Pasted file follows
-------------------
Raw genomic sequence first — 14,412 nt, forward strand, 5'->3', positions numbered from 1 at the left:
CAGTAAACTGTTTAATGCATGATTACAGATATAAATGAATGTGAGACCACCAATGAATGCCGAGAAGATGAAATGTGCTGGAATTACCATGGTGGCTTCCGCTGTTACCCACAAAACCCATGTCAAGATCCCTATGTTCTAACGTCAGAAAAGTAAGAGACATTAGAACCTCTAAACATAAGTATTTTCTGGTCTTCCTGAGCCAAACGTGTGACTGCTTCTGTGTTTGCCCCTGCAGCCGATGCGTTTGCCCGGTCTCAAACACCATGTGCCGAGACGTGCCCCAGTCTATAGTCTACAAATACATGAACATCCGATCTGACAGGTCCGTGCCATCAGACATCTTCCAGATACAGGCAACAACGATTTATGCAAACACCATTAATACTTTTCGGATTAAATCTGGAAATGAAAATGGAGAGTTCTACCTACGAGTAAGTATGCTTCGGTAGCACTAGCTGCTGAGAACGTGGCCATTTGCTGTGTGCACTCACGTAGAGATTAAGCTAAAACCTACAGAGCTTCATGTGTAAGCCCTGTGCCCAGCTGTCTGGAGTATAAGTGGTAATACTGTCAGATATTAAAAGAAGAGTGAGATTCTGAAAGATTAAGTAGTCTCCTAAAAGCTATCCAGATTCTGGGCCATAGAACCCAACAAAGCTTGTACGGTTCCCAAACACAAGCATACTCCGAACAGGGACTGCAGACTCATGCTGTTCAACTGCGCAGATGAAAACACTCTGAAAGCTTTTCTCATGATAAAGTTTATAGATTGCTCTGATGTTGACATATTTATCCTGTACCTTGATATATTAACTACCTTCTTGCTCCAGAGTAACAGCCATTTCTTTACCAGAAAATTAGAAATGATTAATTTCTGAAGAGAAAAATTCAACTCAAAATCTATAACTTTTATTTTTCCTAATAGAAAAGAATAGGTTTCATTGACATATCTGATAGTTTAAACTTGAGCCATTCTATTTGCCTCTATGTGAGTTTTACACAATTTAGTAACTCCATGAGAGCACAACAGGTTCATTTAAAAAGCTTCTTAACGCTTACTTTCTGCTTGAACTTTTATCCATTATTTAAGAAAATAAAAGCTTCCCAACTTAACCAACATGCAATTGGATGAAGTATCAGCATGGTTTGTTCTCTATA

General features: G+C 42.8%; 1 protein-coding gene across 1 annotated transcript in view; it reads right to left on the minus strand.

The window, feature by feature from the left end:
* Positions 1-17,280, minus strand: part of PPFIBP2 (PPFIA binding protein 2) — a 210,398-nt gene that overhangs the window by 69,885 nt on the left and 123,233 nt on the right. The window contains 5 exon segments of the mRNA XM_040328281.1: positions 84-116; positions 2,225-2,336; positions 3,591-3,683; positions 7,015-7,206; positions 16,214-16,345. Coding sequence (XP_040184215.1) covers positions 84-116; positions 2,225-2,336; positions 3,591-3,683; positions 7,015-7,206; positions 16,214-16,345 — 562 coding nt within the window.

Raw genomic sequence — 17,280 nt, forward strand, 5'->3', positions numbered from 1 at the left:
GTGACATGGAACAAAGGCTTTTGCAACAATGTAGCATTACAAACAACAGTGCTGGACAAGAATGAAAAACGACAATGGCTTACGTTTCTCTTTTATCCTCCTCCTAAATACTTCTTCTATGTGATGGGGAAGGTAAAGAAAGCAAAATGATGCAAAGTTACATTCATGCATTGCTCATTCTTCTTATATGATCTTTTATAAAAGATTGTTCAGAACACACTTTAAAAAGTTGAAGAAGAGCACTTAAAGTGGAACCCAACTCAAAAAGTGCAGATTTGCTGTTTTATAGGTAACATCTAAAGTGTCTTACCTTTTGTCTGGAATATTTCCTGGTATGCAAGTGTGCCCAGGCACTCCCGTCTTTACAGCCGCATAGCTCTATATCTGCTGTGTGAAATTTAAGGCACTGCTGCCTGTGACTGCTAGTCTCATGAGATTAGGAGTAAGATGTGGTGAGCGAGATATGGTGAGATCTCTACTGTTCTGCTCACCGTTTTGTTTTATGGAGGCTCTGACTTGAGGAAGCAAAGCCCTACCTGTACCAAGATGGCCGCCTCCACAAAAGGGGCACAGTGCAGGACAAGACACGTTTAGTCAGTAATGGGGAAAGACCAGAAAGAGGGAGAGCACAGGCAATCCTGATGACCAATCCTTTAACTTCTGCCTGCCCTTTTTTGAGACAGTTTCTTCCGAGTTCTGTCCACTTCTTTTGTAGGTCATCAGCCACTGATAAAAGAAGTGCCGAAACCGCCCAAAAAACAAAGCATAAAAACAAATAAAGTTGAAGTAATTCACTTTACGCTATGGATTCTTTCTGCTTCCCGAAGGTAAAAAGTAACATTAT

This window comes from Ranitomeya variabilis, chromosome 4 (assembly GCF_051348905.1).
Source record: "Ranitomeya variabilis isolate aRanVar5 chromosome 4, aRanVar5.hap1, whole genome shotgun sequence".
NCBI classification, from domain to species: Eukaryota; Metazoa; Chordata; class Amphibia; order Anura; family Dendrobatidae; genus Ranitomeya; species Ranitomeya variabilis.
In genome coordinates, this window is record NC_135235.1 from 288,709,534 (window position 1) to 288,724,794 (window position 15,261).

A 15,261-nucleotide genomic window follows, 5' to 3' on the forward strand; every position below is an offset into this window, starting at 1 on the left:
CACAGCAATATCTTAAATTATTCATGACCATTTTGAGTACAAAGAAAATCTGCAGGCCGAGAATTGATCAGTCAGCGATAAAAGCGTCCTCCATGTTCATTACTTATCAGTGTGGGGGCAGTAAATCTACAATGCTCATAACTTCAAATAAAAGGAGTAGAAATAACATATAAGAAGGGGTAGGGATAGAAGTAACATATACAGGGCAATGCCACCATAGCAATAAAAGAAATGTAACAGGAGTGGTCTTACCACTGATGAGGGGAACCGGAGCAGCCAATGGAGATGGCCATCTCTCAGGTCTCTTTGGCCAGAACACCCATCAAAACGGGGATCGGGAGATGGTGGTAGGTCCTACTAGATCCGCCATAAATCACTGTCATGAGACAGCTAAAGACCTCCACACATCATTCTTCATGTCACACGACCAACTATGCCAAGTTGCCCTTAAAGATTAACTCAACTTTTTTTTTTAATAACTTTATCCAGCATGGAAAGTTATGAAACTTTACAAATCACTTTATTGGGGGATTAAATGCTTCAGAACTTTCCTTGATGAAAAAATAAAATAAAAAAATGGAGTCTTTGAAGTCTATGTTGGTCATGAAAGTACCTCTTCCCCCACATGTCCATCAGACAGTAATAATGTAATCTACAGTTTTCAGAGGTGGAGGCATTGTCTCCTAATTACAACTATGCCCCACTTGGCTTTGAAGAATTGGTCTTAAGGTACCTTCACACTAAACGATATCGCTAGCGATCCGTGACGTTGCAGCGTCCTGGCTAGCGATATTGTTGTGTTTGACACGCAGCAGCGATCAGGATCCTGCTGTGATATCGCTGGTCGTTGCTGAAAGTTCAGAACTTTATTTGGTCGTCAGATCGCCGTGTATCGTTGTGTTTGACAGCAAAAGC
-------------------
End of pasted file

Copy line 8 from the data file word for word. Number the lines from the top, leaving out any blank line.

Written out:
This window comes from Ranitomeya variabilis, chromosome 4 (assembly GCF_051348905.1).